Yes, We Will Always Remember
THE BRITISH HAVE ALWAYS been good at memorializing their national and local heroes. Scratch the surface of any provincial city or market town and you’ll turn up monuments galore. London is veritably awash in statues commemorating public figures. Here is a collection of memorials worth more than a glance.
1 THE ALBERT MEMORIAL LONDON
Just across the street from the Royal Albert Hall in Kensington Gardens, the dazzling Albert Memorial is Queen Victoria’s personal tribute to her beloved husband, Prince Albert (though it was financed by public subscription). The 176-foot-tall, ornate Gothic Revival monument, designed by Sir George Gilbert Scott, took 10 years to complete in 1872.
2 THE WALLACE MONUMENT, STIRLING
On the summit of Abbey Craig outside of Stirling, the National Wallace Monument stands where William Wallace watched the English gather for the Battle of Stirling Bridge. Climb the 246 spiral stairs of the sandstone tower, completed in 1869, for exquisite views over the Forth Valley.
3 ASHTON MEMORIAL, LANCASTER
Dominating Lancaster’s skyline from Williamson Park, the Ashton Memorial is one of England’s grandest follies. Built by Baron Ashton in 1909 in memory of his wife, the huge Baroque building, called “The Taj Mahal of the North,” is today a venue for concerts and exhibitions.
4 NELSON’S COLUMN, LONDON
The 170-foot plinth commemorating Admiral Lord Nelson’s victory at Trafalgar is one of London’s most iconic landmarks. Nelson’s Column and the four bronze lions surrounding its base dominate the piazza where St. James, Westminster, Covent Garden and The Strand all meet.
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5 THE SCOTT MONUMENT, EDINBURGH
A 200-foot tower stretches above a massive statue of Sir Walter Scott, seated with his dog Maida beside him. Impossible to miss in Edinburgh’s Princes Street Gardens, the memorial to the Scottish nationalist writer is the largest monument in the world commemorating a literary figure.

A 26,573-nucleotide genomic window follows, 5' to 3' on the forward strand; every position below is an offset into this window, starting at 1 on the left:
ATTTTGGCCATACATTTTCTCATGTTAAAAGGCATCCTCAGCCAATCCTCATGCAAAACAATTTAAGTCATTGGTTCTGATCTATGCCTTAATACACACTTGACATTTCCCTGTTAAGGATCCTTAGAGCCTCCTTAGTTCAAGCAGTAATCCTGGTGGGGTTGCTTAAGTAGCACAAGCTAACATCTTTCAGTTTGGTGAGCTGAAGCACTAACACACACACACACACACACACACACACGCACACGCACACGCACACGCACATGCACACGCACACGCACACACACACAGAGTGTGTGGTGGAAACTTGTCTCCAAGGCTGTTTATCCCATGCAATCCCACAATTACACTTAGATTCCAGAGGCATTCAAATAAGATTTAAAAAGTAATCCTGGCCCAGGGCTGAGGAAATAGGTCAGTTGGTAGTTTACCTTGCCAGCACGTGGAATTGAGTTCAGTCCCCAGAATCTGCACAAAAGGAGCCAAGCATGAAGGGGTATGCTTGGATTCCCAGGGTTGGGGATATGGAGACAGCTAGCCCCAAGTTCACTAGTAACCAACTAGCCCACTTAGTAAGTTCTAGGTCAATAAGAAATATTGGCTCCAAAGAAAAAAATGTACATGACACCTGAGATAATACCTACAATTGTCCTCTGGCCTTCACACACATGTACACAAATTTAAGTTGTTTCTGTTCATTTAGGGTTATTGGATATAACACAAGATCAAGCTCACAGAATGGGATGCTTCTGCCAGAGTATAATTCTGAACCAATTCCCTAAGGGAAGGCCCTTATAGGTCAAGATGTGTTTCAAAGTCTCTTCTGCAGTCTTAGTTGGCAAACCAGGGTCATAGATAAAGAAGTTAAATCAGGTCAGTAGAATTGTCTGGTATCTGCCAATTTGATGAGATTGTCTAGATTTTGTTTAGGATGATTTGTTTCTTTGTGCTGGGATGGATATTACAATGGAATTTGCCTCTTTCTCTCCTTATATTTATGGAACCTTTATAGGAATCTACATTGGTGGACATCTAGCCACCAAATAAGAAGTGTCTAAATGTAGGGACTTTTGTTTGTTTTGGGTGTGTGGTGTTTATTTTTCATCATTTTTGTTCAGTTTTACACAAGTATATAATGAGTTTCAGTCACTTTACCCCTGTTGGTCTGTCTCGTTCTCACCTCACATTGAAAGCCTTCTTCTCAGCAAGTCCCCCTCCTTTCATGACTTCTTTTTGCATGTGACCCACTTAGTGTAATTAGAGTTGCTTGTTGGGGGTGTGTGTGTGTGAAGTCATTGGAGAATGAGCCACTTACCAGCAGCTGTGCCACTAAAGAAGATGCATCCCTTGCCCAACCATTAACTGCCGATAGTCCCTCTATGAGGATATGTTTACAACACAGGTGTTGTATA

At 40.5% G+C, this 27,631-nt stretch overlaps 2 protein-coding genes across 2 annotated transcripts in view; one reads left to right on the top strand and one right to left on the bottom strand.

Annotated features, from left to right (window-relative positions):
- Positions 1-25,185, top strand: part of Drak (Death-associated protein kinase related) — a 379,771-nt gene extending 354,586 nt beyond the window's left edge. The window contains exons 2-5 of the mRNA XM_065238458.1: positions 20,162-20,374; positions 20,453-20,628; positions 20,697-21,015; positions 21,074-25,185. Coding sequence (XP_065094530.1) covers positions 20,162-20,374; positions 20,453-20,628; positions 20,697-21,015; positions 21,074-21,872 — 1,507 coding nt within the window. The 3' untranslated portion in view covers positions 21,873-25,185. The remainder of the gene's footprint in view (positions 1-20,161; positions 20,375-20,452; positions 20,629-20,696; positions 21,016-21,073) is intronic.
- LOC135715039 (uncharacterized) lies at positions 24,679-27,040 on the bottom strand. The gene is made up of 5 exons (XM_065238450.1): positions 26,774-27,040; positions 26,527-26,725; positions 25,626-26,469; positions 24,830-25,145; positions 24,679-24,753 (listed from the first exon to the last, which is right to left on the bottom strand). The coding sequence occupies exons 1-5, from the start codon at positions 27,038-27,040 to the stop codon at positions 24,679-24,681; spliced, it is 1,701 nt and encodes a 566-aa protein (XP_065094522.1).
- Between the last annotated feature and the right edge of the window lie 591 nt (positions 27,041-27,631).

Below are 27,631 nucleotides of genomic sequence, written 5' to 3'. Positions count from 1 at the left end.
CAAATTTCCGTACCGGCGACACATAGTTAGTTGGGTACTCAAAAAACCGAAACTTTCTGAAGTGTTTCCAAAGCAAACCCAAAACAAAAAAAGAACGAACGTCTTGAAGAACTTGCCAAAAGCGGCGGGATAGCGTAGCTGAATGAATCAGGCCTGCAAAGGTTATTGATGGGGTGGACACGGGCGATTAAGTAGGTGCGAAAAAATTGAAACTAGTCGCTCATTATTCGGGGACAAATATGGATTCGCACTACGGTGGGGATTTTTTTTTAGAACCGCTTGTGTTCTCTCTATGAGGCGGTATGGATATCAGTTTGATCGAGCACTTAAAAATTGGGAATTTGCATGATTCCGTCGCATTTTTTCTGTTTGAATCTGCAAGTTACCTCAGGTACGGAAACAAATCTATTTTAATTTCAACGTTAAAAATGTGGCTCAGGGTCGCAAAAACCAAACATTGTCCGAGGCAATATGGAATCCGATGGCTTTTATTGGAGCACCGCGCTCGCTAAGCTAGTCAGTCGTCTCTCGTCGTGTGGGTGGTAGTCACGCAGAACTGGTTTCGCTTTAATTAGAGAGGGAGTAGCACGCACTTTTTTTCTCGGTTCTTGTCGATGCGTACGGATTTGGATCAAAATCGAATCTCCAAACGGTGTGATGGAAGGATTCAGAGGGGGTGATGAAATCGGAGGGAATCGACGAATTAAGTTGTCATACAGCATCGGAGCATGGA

6 MONUMENT, LONDON
The wags call it “Sir Christopher Wren’s last great erection.” The giant column near Black-friars Bridge commemorates the Great Fire of London in 1665. If the column were lying on its side, it would mark the spot in Pudding Lane where the fire began. Climb its 404 steps for magnificent views across the City and the metropolis.
7 CALTON HILL, EDINBURGH
A trio of striking monuments stand on Calton Hill on the eastern edge of Edinburgh’s New Town. Commemorative memorials honor Lord Nelson and Scottish philosopher Dugald Stewart. An unfinished, but dramatic, replica of the Athen’s Parthenon is the National Monument, to honor those who died fighting in the Napoleonic Wars.
8 VICTORIA MEMORIAL, LONDON
In the center of the Queen’s Gardens in front of Buckingham Palace, the beautiful white marble sculpture features Queen Victoria looking toward the Mall, surrounded by the Angels of Justice, Truth and Charity. Dedicated by King George V in 1911, the memorial is best known as a most convenient vantage for observing the Changing of the Guard.
9 CABOT TOWER, BRISTOL
A spiral staircase leads up Cabot Tower on Brandon Hill, offering amazing views over the city of Bristol below. Built in 1897 to honor John Cabot on the 400th anniversary of his New World expedition, the red sandstone tower, raised by public subscription, is one of Bristol’s most visible landmarks.
10 ALFRED THE GREAT, WINCHESTER
At the eastern end of The Broadway, the statue of Alfred the Great, holding his sword aloft, faces Winchester’s pretty pedestrian High Street—that leads past Winchester Cathedral and uphill to the Great Hall of Winchester’s Norman castle. It’s most impressive that Alfred keeps such high profile watch over his old capital.
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